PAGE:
It’s both! Very cheap Audio-Technica lavs, which seem to not have a lot of reach either. It’s a university – gotta work with what they give us. At least the mixer is cool! Forgot that it has the ability to save presets/shows, which will be handy. Buying used G3s with COS-11s is high up on my list of priorities. I’m struggling to find work without lavs in my kit as it is.
  6. How to hide a Sennheiser ME 2 on talent

    Meant “excessive”… my word usage was strange. Someone – a course instructor or fellow student – has set the PreSonus StudioLive mixer we’re using to apply a crazy amount of compression, to the point where it sounds awfully unnatural. Not to mention, amounts of gating, EQing, and limiting that I suspect are inappropriate. Nobody knows how to apply a correct amount, including me, since I only get so much time to experiment with the mixer before we start taping. I would turn all the processing off, but then the lack of any compression or gating would introduce a bunch of noise from the studio and self-noise from our lavs and/or wireless. I’m watching a clip right now from one of our productions. The lav is clipped to the host’s upper breast area, on the side that his head is turned toward. Yet, the noise overpowers the voice and his voice sounds stuffy. I hardly have a full grasp on basic audio processing, but I think all I need is some alone time with the board to get it where it needs to be. It doesn’t help that the film program here has disappointing offerings for learning audio (only one [unfriendly] audio professor in the entire university!), though I hope my ESPN internship will teach me something. Bah, self-reflecting.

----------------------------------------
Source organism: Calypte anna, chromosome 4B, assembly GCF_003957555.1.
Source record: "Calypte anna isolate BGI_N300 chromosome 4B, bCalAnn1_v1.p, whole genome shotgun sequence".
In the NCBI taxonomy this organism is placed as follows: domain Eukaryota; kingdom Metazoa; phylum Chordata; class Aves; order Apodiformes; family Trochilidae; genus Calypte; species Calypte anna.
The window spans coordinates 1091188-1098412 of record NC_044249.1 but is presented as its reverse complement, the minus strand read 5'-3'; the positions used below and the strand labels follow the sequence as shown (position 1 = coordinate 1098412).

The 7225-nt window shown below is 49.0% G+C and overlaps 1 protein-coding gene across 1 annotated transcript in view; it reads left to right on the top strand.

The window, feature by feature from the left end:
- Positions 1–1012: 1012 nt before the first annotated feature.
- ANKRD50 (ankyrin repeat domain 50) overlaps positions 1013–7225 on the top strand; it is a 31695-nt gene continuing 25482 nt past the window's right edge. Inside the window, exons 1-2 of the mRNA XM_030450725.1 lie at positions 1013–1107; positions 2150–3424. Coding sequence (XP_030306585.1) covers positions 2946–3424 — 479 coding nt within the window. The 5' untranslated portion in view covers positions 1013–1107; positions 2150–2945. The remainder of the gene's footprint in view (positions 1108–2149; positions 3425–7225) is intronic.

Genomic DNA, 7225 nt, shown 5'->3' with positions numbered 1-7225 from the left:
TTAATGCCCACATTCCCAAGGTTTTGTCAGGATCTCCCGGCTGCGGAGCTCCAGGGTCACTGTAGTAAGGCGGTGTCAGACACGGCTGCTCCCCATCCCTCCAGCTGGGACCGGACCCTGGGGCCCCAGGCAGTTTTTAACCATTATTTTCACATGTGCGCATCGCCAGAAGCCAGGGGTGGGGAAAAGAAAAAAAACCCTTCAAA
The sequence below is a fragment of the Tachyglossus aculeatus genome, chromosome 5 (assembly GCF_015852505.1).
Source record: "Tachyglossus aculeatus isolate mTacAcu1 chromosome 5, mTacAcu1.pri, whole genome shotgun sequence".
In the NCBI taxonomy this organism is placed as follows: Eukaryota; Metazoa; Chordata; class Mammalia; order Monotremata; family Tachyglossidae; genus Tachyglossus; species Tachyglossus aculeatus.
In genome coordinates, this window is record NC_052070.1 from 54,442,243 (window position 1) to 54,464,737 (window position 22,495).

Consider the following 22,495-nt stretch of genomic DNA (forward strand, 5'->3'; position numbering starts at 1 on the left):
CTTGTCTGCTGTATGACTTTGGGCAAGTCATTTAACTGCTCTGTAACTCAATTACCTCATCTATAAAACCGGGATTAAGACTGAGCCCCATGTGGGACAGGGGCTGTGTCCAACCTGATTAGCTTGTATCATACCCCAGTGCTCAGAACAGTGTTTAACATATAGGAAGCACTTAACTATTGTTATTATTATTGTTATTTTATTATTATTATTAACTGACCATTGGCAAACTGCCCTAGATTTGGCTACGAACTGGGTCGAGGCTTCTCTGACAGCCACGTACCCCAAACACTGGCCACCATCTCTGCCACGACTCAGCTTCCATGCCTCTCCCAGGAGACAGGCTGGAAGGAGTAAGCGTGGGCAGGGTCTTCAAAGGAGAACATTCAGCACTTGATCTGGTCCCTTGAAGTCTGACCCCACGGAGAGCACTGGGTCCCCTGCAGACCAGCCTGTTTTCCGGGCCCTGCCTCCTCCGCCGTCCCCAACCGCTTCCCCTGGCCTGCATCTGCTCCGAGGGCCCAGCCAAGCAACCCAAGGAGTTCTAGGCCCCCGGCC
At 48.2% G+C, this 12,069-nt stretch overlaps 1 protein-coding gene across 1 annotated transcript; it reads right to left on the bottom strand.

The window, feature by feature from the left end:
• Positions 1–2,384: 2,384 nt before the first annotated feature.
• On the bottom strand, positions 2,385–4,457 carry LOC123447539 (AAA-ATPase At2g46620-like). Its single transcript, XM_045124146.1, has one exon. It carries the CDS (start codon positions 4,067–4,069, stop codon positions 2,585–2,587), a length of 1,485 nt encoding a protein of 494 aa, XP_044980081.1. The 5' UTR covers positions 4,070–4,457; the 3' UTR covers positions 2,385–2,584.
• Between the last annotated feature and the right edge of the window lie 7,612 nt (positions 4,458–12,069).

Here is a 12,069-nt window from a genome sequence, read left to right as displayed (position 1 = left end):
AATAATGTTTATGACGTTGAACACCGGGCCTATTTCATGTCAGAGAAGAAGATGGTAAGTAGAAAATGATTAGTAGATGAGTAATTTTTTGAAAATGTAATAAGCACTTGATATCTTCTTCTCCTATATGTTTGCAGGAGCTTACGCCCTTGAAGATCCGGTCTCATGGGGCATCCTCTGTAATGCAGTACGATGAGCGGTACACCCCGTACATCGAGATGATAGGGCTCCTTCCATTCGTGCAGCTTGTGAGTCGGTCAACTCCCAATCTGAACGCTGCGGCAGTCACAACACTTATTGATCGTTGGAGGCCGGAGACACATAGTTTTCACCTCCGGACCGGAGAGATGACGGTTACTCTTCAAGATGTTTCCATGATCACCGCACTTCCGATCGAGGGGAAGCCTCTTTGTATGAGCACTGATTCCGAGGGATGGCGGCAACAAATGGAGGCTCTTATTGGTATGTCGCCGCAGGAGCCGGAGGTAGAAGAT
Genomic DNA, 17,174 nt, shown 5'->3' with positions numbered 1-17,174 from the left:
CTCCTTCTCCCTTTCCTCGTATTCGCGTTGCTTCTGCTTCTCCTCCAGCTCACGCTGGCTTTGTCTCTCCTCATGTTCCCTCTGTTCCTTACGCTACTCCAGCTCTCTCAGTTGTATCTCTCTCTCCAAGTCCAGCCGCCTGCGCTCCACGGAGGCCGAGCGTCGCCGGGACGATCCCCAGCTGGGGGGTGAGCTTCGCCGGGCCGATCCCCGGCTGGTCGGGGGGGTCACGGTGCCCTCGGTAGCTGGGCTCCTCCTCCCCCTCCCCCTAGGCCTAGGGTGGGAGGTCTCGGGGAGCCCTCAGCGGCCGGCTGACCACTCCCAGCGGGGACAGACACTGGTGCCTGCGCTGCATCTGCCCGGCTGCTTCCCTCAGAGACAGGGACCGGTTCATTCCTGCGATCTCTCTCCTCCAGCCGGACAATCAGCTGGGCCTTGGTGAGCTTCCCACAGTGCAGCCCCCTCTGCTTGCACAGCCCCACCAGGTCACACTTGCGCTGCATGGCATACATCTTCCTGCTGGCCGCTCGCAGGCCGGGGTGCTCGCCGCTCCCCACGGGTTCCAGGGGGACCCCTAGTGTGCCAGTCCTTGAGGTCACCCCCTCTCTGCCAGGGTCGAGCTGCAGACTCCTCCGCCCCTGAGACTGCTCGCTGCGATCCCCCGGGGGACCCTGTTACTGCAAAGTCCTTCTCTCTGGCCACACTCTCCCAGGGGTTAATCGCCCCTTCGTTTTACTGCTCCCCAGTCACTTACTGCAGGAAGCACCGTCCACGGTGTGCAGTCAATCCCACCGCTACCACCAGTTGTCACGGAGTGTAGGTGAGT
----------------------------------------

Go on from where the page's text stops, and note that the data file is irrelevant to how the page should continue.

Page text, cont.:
7. How to hide a Sennheiser ME 2 on talent